These are the fruit to grow to impress the neighbours! Not easy but perfectly possible if nature works with you. For outside they have got to be grown, Fan trained, against a sunny warm wall that is also protected from wind. Soil must be good and some protection from rain is useful to help combat peach leaf curl in spring and early summer which can ruin the foliage of nectarines and peaches.

Although the trees are perfectly hardy, by far the biggest problem is the extreme earliness of the blossom, sometimes late February here for the Apricot, and frost will often ruin all the flower. Even if the weather is mild the pollinating insects may not be around to do their job and hand pollinating at midday with a small brush or simply tapping the tree may be needed. Of course, most of these problems disappear if you have room to grow one inside but the wall must be at least 8 feet high, preferably higher.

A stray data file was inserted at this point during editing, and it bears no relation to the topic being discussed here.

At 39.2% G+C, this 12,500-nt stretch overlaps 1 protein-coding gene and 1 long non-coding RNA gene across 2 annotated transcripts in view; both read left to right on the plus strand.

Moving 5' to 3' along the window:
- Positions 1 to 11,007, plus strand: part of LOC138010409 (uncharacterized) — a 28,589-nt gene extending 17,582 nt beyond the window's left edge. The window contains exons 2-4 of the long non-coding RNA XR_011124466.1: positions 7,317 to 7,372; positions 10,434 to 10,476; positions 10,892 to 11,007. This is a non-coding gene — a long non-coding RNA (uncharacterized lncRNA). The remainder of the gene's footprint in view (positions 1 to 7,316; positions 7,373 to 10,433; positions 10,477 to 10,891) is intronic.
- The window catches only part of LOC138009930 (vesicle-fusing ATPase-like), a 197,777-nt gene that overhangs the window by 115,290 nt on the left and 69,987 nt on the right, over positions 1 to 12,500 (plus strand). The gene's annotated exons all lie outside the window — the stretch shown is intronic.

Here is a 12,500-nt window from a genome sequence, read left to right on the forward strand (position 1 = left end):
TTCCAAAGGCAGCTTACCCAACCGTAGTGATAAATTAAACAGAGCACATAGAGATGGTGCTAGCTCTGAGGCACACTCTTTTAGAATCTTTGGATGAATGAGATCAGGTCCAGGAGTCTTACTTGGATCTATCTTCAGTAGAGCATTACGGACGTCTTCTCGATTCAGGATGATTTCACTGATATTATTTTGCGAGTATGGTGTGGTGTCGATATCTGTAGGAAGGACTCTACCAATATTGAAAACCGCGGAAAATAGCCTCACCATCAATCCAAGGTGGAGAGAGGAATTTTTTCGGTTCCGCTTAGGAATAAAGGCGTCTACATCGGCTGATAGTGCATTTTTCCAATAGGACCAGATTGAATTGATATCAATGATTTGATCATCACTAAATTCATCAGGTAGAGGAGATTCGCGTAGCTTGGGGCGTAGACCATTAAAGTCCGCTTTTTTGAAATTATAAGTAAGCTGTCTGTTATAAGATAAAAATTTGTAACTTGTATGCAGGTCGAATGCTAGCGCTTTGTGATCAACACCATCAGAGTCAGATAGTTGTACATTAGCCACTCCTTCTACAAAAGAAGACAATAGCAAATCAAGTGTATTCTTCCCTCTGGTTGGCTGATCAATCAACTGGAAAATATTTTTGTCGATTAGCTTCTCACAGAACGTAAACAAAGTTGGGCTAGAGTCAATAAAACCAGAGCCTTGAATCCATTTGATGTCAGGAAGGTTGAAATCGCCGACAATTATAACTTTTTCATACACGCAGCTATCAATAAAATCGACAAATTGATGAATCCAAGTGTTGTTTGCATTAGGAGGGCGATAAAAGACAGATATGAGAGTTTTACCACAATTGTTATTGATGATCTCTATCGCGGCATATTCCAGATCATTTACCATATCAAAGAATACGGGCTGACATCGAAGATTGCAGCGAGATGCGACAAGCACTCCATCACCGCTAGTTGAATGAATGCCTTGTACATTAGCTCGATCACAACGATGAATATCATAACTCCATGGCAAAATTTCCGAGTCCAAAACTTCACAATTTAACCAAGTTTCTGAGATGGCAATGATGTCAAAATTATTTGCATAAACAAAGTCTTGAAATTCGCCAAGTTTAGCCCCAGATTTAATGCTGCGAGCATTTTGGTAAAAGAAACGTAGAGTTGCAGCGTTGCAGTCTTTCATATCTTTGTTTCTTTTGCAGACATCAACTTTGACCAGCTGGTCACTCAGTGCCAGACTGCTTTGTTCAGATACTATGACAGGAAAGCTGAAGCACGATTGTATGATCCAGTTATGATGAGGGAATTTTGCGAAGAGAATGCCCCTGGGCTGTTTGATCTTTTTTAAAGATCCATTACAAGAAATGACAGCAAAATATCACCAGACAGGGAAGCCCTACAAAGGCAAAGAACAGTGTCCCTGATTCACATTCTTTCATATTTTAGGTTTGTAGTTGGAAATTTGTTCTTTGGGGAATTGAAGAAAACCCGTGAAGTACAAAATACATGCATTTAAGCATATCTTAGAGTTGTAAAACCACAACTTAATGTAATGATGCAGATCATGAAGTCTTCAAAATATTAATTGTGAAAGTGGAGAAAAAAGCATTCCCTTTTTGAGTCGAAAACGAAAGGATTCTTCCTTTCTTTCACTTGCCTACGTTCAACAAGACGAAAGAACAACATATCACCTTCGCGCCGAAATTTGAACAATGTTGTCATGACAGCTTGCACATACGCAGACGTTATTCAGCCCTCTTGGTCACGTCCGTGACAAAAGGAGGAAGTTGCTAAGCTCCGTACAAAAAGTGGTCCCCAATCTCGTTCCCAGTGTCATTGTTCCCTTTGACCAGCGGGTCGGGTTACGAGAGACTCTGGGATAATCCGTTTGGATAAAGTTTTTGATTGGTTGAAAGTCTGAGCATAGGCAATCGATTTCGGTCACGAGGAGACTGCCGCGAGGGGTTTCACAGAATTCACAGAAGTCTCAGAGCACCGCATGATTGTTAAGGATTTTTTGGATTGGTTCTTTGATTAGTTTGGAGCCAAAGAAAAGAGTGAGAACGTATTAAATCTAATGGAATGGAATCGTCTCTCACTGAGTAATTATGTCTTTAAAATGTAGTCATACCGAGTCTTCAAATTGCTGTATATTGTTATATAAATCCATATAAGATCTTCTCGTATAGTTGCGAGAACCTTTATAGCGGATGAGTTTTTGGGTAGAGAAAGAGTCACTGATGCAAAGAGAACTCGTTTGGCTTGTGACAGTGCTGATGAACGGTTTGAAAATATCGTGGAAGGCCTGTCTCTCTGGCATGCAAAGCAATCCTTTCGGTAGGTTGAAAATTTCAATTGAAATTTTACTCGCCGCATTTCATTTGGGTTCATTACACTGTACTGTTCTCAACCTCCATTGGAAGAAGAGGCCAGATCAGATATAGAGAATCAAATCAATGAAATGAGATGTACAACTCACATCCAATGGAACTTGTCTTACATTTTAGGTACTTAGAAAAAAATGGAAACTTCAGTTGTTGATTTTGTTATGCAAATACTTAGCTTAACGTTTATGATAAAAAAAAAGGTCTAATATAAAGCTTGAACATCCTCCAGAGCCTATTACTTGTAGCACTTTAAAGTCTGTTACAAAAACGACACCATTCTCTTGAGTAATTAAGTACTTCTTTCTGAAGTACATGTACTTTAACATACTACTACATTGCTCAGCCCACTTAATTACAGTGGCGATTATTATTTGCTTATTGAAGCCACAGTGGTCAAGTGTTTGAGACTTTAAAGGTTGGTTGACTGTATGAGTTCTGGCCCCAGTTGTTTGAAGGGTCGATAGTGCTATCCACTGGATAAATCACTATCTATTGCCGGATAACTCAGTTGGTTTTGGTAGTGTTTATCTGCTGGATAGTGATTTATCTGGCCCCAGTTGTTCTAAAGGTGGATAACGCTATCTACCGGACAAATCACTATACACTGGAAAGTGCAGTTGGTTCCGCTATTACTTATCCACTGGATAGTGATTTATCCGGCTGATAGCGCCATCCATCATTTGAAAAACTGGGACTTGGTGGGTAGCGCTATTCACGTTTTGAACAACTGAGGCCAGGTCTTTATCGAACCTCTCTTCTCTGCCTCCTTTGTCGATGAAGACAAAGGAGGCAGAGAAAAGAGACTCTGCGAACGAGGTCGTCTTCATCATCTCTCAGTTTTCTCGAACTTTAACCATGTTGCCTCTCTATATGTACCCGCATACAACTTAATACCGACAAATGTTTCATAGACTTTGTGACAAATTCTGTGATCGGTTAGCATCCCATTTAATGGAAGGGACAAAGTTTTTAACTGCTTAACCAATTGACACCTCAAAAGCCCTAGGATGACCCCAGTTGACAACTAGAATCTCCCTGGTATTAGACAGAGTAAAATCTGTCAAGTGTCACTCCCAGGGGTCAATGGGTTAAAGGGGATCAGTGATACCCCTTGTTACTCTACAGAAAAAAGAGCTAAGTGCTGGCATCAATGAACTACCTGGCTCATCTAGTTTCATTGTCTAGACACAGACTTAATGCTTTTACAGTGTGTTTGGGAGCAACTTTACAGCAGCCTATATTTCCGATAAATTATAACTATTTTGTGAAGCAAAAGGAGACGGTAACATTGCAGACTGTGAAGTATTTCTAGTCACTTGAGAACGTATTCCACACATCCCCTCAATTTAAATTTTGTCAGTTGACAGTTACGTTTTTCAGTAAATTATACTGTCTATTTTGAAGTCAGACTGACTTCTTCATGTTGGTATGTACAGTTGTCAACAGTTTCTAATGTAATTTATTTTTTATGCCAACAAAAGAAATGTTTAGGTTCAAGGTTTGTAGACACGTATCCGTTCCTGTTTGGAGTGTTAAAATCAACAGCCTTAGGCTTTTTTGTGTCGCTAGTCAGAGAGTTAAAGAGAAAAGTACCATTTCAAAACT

Choice of Rootstocks

Rootstocks are St. Julian A or Torinel (for apricots) a semi-vigorous rootstock. All are self fertile.


Peach - Hales Early

A hardy and early variety, attractive red skin and delicious flavour. A freestone type. USA. Growing successfully on our outdoor south wall

Peach - Rochester

Large, yellow fleshed type with soft and juicy texture. Later flowering than most which helps avoid the late frosts

Apricot - Golden Glow

Found on the side of the Malvern hills, presumably from a chance stone, this variety is proving very hardy, even cropping and performing well as a free standing tree (frosts at flowering time permitting)

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